In Search of TO's Sharpie

Nov. 01, 2004
Nov. 01, 2004

Table of Contents
Nov. 1, 2004

Sports Illustrated Bonus Section: Golf Plus
SI Players: Life on and off the field
SI Players
The World Series
Pro Football
  • With supreme confidence and accuracy,do-it-all Daunte Culpepper is threatening NFL passing records and putting the Vikings on a fast track to the playoffs

  • DAUNTE CULPEPPER isn't the only NFL quarterback on the brink of a career season. Here are three other passers who, although at very different stages in their development, are having notable starts in 2004.

College Football
College Basketball
Inside College Football
Inside Motor Sports
Inside The NFL

In Search of TO's Sharpie


ON OCT. 14, 2002, then 49ers receiver Terrell Owens whipped a pen out of his sock and signed the ball after scoring a touchdown against the Seahawks on Monday Night Football. The Sharpie Incident spurred a marketing blitz by the pen company and irked the discipline deans at the NFL--inspiring them to create a rule mandating ejection for any player possessing a hard "foreign object." (TO was not fined at the time.) We know where Owens has gone since then--he put his signature on a seven-year, $49 million Eagles contract last March and is noisily leading Philadelphia in receptions--but whither the Sharpie? Immediately after signing the ball, Owens walked over and gave it and the pen as a gift to his financial adviser Greg Eastman, who was in an end zone box as the guest of Seattle's Shawn Springs, the very cornerback TO beat for the TD. "I simply took the Sharpie and slid it into my left sport jacket pocket, and we rolled," says Eastman. Getting out with the ball wasn't so easy. As he left the stadium after the play, a fan tried to knock it away, prompting Eastman to hand it to his rather imposing companion, Falcons receiver Jimmy Farris, for safekeeping. Eastman then had the ball and pen mailed to his home in Phoenix and later mounted them in a glass display case. The items, which according to Arlan Ettinger, the president of Guernsey's auction house, could together be worth as much as $2,000, are sometimes on display in Eastman's downtown office and sometimes in a memorabilia room in his house, where TO visited them last summer. Says Eastman, "He really liked the way we did it with the case."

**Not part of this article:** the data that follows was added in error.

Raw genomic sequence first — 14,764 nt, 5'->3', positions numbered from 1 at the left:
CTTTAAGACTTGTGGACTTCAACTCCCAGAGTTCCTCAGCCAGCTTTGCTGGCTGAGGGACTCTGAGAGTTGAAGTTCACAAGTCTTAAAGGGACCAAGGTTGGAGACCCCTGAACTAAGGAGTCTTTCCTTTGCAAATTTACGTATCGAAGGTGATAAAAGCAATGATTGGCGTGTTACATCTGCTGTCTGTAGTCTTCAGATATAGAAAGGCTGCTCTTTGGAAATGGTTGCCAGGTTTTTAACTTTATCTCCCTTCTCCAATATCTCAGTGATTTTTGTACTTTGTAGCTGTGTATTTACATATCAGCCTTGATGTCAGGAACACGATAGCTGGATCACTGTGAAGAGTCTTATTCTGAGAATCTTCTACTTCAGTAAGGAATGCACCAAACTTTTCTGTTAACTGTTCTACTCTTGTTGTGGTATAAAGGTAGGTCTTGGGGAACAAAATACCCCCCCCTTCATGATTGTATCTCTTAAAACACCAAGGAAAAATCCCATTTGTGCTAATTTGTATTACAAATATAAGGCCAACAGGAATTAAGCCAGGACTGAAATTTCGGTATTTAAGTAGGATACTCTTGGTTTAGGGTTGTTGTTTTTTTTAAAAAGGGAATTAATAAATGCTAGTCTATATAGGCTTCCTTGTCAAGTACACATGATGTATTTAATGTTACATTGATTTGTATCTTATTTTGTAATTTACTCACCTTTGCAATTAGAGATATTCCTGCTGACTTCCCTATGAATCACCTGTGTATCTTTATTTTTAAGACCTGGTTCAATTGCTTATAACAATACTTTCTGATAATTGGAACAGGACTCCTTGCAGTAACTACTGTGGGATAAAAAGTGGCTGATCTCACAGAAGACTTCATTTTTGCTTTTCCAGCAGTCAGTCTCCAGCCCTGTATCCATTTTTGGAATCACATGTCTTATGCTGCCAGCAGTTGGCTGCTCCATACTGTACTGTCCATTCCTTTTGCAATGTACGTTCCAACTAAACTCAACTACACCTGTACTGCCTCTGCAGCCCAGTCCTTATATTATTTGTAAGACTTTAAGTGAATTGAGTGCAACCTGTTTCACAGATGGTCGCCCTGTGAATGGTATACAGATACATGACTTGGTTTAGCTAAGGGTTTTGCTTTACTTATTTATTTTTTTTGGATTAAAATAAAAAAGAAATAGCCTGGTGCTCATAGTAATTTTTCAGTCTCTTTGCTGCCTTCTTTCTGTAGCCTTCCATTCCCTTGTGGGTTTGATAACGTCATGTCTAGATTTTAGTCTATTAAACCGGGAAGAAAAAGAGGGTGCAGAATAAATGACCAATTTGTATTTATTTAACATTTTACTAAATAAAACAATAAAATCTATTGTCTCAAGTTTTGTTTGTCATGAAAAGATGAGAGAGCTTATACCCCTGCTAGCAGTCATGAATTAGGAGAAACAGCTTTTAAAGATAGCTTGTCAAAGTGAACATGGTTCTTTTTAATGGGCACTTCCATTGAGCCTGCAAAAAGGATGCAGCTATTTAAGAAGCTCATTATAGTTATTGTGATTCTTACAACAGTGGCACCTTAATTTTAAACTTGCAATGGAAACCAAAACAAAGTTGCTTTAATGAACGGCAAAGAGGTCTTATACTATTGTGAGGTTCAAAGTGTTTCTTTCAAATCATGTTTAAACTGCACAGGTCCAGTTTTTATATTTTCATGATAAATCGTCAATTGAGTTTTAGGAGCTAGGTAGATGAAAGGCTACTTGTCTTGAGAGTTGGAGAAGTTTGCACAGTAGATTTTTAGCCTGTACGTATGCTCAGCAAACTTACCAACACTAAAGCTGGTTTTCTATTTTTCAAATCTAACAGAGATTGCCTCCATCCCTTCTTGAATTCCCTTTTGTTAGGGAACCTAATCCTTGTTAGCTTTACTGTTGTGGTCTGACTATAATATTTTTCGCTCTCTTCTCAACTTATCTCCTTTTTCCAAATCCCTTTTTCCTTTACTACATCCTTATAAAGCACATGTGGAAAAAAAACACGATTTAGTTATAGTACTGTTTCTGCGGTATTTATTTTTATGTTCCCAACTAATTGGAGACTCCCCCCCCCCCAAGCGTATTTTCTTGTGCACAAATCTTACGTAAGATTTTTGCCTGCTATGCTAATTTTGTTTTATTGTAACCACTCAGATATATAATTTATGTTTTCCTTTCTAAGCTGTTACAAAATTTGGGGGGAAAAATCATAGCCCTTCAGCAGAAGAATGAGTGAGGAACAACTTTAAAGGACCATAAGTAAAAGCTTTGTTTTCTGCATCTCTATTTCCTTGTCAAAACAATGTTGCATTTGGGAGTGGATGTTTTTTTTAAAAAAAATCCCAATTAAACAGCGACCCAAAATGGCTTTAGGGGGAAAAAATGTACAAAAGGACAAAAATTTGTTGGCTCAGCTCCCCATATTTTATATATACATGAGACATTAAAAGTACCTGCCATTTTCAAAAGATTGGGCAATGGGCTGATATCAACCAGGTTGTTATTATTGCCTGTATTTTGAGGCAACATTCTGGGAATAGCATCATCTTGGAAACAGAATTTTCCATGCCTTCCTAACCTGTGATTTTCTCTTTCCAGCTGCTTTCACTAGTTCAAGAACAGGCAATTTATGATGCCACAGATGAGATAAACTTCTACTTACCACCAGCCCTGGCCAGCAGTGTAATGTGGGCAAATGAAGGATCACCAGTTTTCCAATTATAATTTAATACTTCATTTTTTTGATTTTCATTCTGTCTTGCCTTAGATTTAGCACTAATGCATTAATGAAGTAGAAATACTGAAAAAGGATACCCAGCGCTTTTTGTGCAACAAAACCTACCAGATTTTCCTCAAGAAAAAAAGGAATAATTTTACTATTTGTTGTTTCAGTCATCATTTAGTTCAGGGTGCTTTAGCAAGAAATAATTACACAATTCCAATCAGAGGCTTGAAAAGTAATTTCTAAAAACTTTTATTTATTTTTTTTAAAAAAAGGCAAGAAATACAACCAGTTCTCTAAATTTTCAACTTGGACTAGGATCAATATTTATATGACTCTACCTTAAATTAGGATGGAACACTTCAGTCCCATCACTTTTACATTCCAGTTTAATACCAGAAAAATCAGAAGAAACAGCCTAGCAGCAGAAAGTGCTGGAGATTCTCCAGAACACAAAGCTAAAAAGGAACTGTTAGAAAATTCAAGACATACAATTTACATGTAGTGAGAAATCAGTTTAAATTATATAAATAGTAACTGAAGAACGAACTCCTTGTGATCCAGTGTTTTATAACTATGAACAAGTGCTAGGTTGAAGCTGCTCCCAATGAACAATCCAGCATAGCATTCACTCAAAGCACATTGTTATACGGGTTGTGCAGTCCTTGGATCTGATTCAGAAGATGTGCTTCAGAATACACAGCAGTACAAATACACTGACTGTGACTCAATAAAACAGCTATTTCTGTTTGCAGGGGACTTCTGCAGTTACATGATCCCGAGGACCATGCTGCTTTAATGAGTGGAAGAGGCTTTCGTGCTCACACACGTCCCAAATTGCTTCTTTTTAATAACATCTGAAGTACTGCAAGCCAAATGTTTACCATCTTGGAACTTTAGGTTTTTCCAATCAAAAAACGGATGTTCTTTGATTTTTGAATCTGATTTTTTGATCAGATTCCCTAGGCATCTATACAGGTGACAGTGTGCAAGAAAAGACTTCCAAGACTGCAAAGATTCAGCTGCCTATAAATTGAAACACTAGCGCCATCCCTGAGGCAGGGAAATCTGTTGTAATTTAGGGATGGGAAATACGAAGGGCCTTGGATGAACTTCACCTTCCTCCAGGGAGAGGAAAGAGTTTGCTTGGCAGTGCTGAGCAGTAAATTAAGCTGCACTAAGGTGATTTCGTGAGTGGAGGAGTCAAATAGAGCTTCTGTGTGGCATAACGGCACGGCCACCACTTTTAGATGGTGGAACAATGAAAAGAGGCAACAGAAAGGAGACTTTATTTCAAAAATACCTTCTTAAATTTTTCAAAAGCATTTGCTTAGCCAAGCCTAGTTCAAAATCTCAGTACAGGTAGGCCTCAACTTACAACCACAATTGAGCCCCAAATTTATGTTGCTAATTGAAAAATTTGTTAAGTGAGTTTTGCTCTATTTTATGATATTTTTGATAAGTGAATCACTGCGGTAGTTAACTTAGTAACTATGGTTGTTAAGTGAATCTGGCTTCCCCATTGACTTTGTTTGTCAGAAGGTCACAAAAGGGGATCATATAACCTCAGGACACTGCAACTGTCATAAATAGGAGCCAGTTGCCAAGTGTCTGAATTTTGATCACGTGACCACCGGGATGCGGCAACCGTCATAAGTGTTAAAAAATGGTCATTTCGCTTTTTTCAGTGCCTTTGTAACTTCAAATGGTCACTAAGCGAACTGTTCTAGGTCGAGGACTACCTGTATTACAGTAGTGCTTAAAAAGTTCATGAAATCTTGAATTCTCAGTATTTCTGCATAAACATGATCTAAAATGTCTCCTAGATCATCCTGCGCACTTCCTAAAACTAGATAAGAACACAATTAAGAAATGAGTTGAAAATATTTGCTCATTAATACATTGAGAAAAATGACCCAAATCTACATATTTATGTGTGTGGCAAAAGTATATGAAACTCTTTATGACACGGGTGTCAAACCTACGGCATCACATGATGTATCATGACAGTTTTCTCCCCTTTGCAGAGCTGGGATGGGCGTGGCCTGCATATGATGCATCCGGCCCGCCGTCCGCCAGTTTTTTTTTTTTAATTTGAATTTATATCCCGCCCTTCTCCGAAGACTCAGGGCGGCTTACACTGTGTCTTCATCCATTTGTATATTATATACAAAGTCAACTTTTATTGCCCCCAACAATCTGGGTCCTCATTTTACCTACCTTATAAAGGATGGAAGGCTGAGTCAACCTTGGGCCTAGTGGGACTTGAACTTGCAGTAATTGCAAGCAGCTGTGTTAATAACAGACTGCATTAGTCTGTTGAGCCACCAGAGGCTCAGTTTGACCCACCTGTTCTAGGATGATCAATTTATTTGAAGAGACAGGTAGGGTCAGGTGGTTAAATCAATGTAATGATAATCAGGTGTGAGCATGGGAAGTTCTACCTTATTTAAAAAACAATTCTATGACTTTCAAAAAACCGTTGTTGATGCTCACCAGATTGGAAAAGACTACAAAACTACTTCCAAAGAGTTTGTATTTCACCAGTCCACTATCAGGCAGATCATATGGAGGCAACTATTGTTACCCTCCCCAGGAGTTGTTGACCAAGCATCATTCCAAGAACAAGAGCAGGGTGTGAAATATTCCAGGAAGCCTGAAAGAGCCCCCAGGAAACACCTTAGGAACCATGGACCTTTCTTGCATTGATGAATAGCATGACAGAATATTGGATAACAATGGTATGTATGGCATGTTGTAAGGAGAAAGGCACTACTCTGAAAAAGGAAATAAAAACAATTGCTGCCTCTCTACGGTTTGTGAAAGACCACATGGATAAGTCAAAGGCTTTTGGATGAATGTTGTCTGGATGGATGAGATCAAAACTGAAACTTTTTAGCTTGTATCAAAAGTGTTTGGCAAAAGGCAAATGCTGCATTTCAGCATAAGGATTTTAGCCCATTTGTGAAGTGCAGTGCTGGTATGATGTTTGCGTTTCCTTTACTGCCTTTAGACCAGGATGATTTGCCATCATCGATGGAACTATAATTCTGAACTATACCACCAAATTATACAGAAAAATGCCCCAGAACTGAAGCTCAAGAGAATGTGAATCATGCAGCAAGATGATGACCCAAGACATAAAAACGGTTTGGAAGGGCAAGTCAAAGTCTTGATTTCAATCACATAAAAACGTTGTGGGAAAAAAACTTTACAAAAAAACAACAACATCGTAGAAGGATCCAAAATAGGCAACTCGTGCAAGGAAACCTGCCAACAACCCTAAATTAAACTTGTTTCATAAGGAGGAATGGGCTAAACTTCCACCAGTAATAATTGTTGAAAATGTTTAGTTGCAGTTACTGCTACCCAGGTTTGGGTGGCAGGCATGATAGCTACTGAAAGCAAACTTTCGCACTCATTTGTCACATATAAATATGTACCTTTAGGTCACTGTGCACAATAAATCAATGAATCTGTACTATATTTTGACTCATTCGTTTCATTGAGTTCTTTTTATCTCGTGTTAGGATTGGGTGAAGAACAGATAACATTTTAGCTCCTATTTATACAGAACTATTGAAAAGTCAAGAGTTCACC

This is an article from the Nov. 1, 2004 issue Original Layout